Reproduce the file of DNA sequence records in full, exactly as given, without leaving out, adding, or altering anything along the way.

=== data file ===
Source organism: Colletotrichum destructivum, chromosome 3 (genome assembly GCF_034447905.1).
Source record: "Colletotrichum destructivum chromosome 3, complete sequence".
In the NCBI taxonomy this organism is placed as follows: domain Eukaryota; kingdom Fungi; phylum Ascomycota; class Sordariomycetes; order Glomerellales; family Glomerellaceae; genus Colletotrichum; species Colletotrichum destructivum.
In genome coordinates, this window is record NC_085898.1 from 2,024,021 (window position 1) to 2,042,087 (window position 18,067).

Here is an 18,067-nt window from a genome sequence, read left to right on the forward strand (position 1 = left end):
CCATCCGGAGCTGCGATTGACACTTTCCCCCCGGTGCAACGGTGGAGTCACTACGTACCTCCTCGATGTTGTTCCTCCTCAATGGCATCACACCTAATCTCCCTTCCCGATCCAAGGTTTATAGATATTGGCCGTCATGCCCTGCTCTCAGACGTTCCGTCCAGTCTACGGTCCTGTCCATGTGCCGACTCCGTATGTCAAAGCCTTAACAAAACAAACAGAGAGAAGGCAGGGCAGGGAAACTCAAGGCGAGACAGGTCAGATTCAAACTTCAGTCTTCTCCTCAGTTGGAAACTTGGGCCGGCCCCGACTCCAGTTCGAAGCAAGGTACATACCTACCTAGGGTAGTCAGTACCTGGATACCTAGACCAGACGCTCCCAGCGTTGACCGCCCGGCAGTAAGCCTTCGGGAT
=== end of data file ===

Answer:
Source organism: Colletotrichum destructivum, chromosome 3 (genome assembly GCF_034447905.1).
Source record: "Colletotrichum destructivum chromosome 3, complete sequence".
In the NCBI taxonomy this organism is placed as follows: domain Eukaryota; kingdom Fungi; phylum Ascomycota; class Sordariomycetes; order Glomerellales; family Glomerellaceae; genus Colletotrichum; species Colletotrichum destructivum.
In genome coordinates, this window is record NC_085898.1 from 2,024,021 (window position 1) to 2,042,087 (window position 18,067).

Here is an 18,067-nt window from a genome sequence, read left to right on the forward strand (position 1 = left end):
CCATCCGGAGCTGCGATTGACACTTTCCCCCCGGTGCAACGGTGGAGTCACTACGTACCTCCTCGATGTTGTTCCTCCTCAATGGCATCACACCTAATCTCCCTTCCCGATCCAAGGTTTATAGATATTGGCCGTCATGCCCTGCTCTCAGACGTTCCGTCCAGTCTACGGTCCTGTCCATGTGCCGACTCCGTATGTCAAAGCCTTAACAAAACAAACAGAGAGAAGGCAGGGCAGGGAAACTCAAGGCGAGACAGGTCAGATTCAAACTTCAGTCTTCTCCTCAGTTGGAAACTTGGGCCGGCCCCGACTCCAGTTCGAAGCAAGGTACATACCTACCTAGGGTAGTCAGTACCTGGATACCTAGACCAGACGCTCCCAGCGTTGACCGCCCGGCAGTAAGCCTTCGGGAT